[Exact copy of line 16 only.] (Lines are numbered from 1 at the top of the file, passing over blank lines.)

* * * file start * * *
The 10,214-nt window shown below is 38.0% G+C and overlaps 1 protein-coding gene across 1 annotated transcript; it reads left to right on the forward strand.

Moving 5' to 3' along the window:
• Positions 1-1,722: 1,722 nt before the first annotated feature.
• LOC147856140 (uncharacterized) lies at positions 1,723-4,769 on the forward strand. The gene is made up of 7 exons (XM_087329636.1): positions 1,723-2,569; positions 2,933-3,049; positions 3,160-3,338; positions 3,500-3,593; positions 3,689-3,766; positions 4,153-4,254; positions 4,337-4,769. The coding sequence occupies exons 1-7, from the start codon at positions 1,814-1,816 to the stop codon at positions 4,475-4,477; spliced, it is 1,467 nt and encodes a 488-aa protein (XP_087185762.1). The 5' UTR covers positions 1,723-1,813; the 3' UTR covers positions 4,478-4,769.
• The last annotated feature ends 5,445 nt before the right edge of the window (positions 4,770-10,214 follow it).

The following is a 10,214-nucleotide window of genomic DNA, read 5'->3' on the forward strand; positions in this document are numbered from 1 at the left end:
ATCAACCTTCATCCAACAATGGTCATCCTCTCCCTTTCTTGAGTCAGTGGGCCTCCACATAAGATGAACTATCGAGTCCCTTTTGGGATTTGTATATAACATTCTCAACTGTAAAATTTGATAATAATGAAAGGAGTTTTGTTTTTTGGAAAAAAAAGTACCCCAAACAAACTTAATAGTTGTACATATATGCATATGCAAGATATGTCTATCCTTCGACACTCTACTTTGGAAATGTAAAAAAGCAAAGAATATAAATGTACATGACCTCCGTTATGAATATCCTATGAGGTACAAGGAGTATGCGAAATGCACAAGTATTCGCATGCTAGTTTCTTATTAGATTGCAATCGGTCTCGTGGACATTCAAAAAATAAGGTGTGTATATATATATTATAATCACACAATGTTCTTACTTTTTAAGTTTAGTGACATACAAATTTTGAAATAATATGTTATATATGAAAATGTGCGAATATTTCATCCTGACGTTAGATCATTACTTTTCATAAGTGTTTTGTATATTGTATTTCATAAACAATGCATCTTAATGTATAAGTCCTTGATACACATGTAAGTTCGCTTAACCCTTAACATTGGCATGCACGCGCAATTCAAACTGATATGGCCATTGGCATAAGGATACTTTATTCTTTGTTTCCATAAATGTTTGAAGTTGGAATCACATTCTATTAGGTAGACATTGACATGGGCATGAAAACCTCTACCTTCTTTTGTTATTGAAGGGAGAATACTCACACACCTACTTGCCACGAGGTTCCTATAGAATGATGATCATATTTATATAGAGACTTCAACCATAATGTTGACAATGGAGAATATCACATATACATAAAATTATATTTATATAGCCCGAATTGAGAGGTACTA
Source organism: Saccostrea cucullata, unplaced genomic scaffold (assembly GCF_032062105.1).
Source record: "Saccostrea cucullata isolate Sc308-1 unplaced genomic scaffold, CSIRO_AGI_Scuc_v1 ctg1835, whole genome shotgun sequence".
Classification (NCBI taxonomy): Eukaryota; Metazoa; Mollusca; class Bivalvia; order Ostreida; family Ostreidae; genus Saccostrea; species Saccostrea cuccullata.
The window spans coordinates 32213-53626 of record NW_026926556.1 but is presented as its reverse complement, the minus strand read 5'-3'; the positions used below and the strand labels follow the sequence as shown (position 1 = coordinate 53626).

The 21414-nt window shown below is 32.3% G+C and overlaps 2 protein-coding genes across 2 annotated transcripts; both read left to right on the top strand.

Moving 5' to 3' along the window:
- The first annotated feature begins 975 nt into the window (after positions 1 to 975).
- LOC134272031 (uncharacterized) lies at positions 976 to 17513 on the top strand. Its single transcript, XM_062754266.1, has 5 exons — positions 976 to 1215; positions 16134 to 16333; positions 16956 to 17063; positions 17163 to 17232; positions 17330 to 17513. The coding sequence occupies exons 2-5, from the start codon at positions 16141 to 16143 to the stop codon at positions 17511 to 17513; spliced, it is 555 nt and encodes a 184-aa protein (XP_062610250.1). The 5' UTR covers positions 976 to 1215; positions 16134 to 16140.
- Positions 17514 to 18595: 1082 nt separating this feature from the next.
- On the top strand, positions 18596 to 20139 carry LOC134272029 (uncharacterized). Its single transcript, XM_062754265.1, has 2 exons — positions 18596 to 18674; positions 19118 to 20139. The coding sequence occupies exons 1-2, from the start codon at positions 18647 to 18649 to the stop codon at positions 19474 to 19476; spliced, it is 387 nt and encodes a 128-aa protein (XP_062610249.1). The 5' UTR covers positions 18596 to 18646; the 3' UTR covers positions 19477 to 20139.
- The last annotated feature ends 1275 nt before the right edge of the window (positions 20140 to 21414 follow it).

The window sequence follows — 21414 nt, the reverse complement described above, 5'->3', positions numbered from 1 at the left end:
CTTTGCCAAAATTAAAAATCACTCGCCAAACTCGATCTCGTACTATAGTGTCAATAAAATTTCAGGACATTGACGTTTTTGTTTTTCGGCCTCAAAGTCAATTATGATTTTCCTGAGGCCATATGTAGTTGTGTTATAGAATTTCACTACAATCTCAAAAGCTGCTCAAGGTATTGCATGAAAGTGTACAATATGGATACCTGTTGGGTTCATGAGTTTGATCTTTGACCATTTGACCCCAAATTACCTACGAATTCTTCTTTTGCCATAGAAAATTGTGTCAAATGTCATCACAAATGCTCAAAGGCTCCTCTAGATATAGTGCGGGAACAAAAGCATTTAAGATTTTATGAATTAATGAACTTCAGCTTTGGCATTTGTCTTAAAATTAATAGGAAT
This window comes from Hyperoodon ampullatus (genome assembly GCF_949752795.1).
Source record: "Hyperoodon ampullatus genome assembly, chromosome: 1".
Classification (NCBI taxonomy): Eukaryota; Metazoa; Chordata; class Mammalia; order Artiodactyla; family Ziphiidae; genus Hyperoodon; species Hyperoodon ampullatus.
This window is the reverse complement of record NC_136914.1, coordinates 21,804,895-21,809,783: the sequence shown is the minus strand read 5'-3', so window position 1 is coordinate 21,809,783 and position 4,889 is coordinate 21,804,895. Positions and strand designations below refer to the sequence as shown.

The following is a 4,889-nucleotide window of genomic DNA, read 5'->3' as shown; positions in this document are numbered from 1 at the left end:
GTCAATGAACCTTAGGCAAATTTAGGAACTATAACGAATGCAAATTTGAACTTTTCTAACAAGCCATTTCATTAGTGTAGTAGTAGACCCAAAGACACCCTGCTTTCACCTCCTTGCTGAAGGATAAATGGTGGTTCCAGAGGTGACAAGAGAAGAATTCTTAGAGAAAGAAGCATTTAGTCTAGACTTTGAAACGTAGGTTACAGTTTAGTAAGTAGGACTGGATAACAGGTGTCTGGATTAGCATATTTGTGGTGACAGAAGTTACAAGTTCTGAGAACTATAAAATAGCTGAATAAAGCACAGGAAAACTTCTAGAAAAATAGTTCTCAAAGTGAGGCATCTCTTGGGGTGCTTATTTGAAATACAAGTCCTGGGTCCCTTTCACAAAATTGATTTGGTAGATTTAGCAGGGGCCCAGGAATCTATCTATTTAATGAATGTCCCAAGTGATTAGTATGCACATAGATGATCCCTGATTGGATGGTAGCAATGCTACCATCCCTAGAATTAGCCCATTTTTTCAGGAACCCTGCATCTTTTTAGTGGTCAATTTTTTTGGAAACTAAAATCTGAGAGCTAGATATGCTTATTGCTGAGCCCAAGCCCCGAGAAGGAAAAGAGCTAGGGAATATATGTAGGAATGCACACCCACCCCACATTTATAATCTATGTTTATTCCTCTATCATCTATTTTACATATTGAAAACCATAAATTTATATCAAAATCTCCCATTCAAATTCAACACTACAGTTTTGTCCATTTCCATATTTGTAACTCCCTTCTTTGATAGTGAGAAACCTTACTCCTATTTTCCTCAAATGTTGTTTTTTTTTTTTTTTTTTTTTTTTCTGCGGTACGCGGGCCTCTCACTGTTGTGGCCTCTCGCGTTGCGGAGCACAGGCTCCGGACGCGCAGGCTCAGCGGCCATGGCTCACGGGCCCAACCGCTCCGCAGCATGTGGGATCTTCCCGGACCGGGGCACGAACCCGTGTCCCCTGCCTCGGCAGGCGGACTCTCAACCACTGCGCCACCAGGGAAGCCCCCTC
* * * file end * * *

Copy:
- Positions 17514 to 18595: 1082 nt separating this feature from the next.